THE FUSION ERA – A Historical Odyssey in Fusion Research 

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Welcome to “The Fusion Era” blog! In this blog series, we’re taking a trip through the past, present of fusion energy. As we step into 2024, we reflect on the historical journey that has paved the way for present breakthroughs and will guide future innovations in fusion. Fusion energy, the cosmic force driving the sun and stars, has fascinated scientists for decades. Replicating this phenomenon on Earth poses challenges, but our retrospective look is a testimony to the wealth of knowledge we’re leveraging in 2024. Join us as we explore the ongoing quest for clean, abundant energy and the global collaboration shaping its narrative. 

Early Discoveries (1920s-1950s):

1920s: Astrophysicists like Arthur Eddington lay the theoretical foundation, proposing that stars draw energy from fusing hydrogen into helium.

1930s: Hans Bethe unravels the specific fusion reactions powering the sun.

1940s-50s: Governments initiate classified research programs; the US, UK, and Soviet Union explore fusion harnessing.

1950s: The pursuit of practical devices begins:

  – Soviets propose the tokamak, a magnetic confinement device.

  – Lyman Spitzer introduces the stellarator, another confinement concept.

Era of Experimentation (1960s-1980s):

– Late 1950s: Governments declassify fusion research, initiating global collaboration led by the International Atomic Energy Agency (IAEA) since 1958. Collaboration sparks with a 1978 treaty on U.S.-Japan fusion research.

1970s: The United States experiences a golden age of fusion, receiving broad governmental support and planning for future power plants.

1960s: The race is on! Exploration of various approaches includes magnetic confinement (tokamaks, stellarators), inertial confinement (lasers, particle beams), and hybrid concepts.

1968: A breakthrough occurs in the Soviet Union with the tokamak, achieving unprecedented temperature levels and plasma confinement times—two key criteria for fusion. The tokamak achieved unprecedented temperature levels and plasma confinement times, marking a significant step in fusion research.

Steady progress ensues globally; the Tore Supra tokamak in France sets a record for the longest plasma duration. The Japanese JT-60 achieves the highest value of fusion triple product.

In 1979 , the Joint European Torus (JET) project, involving 11 nations, comprising Belgium, Italy, Luxembourg, France, Netherlands, West Germany, Denmark, Ireland, Sweden, Switzerland, and the United Kingdom laid its foundations. The 1980s face growing funding constraints, leading to consolidation and a focus on scientific understanding. International collaboration strengthens with IAEA initiatives and the formation of the ITER project.

Modern Advances and the Road Ahead (1990s-Present):

1990s-2000s: Continued progress in plasma science and engineering paves the way for more efficient and powerful machines.

After two decades of negotiations, ITER is established in 2007 in France, aiming to demonstrate the scientific and technological feasibility of fusion energy production.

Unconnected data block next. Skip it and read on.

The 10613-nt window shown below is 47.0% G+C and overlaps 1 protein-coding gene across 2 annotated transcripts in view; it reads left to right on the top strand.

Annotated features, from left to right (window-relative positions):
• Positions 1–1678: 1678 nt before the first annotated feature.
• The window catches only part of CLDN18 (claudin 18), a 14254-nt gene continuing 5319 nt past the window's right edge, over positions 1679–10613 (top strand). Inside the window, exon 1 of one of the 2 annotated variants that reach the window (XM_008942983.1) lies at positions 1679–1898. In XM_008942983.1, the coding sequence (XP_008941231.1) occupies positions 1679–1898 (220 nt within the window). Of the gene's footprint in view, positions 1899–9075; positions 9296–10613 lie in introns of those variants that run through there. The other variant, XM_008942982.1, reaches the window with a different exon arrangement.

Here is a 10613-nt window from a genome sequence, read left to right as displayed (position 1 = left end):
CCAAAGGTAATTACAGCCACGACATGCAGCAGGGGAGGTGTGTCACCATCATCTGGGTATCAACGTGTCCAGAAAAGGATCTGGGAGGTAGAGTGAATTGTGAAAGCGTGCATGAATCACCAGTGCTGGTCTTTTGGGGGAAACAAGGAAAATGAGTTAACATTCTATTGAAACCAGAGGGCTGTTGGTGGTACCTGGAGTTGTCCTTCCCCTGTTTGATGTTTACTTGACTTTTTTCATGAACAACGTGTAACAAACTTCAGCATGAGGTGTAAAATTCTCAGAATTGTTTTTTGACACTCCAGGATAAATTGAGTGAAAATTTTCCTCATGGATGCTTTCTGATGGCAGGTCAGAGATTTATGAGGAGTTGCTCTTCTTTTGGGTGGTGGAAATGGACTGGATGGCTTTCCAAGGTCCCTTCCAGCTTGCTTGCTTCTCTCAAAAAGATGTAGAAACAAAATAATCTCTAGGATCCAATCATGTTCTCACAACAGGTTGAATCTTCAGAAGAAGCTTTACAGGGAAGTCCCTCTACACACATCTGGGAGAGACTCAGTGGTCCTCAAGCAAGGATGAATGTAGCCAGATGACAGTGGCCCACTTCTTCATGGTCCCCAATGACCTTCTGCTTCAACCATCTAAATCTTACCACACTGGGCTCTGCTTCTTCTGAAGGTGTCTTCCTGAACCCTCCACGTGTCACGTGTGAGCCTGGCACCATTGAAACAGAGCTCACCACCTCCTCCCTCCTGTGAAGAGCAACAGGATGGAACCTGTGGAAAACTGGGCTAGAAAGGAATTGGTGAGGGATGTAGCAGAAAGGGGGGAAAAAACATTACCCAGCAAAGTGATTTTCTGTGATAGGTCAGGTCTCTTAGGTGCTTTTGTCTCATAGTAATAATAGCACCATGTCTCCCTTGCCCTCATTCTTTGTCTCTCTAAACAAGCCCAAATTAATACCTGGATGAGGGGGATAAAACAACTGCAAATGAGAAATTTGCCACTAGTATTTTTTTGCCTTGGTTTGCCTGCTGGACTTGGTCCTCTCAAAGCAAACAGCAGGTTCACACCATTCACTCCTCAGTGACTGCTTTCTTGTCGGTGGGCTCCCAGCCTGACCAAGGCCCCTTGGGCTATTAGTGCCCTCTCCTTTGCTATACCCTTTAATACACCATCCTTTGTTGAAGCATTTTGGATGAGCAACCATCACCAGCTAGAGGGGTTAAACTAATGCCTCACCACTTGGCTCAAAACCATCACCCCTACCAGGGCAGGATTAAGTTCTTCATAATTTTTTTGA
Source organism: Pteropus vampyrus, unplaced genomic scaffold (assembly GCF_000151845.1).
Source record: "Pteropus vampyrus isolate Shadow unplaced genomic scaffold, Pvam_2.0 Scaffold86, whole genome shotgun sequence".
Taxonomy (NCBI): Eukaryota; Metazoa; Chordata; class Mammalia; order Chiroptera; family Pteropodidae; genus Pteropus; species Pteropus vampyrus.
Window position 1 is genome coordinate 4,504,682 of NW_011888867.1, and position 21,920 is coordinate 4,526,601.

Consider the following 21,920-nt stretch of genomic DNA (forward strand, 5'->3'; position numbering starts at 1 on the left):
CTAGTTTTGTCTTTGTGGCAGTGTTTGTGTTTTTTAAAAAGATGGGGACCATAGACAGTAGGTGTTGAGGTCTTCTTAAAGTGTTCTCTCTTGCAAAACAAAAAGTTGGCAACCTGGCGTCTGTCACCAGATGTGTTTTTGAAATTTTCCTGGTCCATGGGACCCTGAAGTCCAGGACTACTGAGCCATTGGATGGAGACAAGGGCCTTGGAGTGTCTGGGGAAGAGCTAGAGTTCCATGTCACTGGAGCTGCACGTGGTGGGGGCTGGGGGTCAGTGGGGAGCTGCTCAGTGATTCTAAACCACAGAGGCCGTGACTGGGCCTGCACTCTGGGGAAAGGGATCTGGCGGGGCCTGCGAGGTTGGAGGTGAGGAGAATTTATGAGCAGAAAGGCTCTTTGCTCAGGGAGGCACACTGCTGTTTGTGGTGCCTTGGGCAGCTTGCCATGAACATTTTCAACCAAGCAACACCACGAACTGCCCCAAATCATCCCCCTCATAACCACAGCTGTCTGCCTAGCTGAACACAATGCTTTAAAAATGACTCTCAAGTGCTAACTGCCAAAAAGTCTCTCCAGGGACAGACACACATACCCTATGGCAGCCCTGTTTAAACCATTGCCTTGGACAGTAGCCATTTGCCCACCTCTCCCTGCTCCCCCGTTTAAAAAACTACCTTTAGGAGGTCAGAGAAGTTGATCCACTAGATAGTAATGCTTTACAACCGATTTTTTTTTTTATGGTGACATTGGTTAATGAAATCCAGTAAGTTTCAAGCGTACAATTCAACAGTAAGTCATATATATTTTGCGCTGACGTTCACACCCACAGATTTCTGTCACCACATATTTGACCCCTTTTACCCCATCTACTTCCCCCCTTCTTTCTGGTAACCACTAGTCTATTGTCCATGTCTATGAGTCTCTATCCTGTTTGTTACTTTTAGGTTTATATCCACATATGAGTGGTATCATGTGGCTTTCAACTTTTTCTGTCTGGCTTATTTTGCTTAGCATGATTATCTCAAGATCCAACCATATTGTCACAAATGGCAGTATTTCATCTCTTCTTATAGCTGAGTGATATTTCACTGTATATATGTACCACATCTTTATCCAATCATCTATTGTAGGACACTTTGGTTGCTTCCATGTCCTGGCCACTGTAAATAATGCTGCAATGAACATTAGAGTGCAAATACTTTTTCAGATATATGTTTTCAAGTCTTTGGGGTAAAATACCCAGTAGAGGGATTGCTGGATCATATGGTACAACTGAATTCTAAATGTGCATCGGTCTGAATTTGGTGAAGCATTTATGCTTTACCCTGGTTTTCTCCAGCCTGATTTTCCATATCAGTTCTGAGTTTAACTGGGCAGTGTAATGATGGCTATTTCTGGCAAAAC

– ITER construction begins in France, with the goal of demonstrating net energy gain from fusion.

  – Private companies enter the field, driving innovation and accelerating progress.

2010s-2020s: Focus shifts towards commercial viability and practical energy production.

  – Advancements in materials science and superconducting magnets push performance boundaries. Advances in materials science and superconducting magnets are key components of improving fusion device performance.

  – Demos and pilot plants emerge, proving the feasibility of small-scale fusion reactors.

These achievements bring fusion science to an exciting threshold: the long sought-after plasma energy breakeven point (Q=1). JET achieves a record fusion power output in 2021, producing 59 megajoules with a Q ratio of 0.33, surpassing its previous record in 1997.

In late 2022, researchers at the National Ignition Facility achieve breakeven, reaching a Q value of 1.5 using 2.05 megajoules of laser energy to produce 3.15 megajoules of fusion energy. However, the engineering associated with this laser confinement fusion approach is generally considered to be somewhat further away from practical application as a commercial energy source.

According to IAEA’s Fusion Device Information System (FusDIS), as of 2023, almost 130 experimental fusion devices and testing facilities are operating, under construction, or being planned, with a dozen demonstration plant or pilot plant designs under development.

As of now, nuclear fusion does not supply energy to the power grid. The focus remains on refining the technology and increasing investments. Worldwide, there are over 10 stellarators and 50 tokamaks in operation, yet none produce electricity. The fusion odyssey continues, poised on the brink of unlocking the potential of clean, abundant energy for our planet.


  1. EuroFusion. (n.d.). JET History. EUROfusion. Retrieved from https://euro-fusion.org/devices/jet/jet-history/
  2. U.S. Fusion Energy. (n.d.). History of Fusion. Retrieved from  https://usfusionenergy.org/history-fusion
  3. International Atomic Energy Agency. “From the IAEA Archives: A Retrospective of Nuclear Fusion Research.” IAEA, n.d. Retrieved from https://www.iaea.org/newscenter/multimedia/photogallery/from-the-iaea-archives-a-retrospective-of-nuclear-fusion-research
  4. International Atomic Energy Agency. (2023). IAEA World Fusion Outlook 2023. Retrieved from https://www.iaea.org/publications/15524/iaea-world-fusion-outlook-2023
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